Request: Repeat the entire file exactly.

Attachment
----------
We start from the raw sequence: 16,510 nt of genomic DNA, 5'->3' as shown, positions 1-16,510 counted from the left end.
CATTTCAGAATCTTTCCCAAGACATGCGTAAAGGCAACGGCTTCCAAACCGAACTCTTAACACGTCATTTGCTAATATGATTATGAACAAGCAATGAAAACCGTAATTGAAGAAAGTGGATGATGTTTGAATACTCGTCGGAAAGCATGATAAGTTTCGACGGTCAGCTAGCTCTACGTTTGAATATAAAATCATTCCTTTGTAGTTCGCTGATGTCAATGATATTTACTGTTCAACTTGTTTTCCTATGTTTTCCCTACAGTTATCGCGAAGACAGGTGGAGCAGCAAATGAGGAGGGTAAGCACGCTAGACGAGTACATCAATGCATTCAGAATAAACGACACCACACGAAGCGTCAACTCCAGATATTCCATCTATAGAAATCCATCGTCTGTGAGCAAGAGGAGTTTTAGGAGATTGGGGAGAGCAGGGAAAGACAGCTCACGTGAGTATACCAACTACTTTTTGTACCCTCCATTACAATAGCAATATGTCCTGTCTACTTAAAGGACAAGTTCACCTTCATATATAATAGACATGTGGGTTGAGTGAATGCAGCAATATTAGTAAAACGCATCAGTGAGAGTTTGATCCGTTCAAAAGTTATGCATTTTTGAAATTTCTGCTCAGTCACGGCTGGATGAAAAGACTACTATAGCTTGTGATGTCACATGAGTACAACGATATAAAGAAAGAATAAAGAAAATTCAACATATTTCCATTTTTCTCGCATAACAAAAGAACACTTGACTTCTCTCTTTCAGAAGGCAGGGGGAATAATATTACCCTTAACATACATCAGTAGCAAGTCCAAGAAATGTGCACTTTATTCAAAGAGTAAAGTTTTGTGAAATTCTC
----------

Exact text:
We start from the raw sequence: 16,510 nt of genomic DNA, 5'->3' as shown, positions 1-16,510 counted from the left end.
CATTTCAGAATCTTTCCCAAGACATGCGTAAAGGCAACGGCTTCCAAACCGAACTCTTAACACGTCATTTGCTAATATGATTATGAACAAGCAATGAAAACCGTAATTGAAGAAAGTGGATGATGTTTGAATACTCGTCGGAAAGCATGATAAGTTTCGACGGTCAGCTAGCTCTACGTTTGAATATAAAATCATTCCTTTGTAGTTCGCTGATGTCAATGATATTTACTGTTCAACTTGTTTTCCTATGTTTTCCCTACAGTTATCGCGAAGACAGGTGGAGCAGCAAATGAGGAGGGTAAGCACGCTAGACGAGTACATCAATGCATTCAGAATAAACGACACCACACGAAGCGTCAACTCCAGATATTCCATCTATAGAAATCCATCGTCTGTGAGCAAGAGGAGTTTTAGGAGATTGGGGAGAGCAGGGAAAGACAGCTCACGTGAGTATACCAACTACTTTTTGTACCCTCCATTACAATAGCAATATGTCCTGTCTACTTAAAGGACAAGTTCACCTTCATATATAATAGACATGTGGGTTGAGTGAATGCAGCAATATTAGTAAAACGCATCAGTGAGAGTTTGATCCGTTCAAAAGTTATGCATTTTTGAAATTTCTGCTCAGTCACGGCTGGATGAAAAGACTACTATAGCTTGTGATGTCACATGAGTACAACGATATAAAGAAAGAATAAAGAAAATTCAACATATTTCCATTTTTCTCGCATAACAAAAGAACACTTGACTTCTCTCTTTCAGAAGGCAGGGGGAATAATATTACCCTTAACATACATCAGTAGCAAGTCCAAGAAATGTGCACTTTATTCAAAGAGTAAAGTTTTGTGAAATTCTC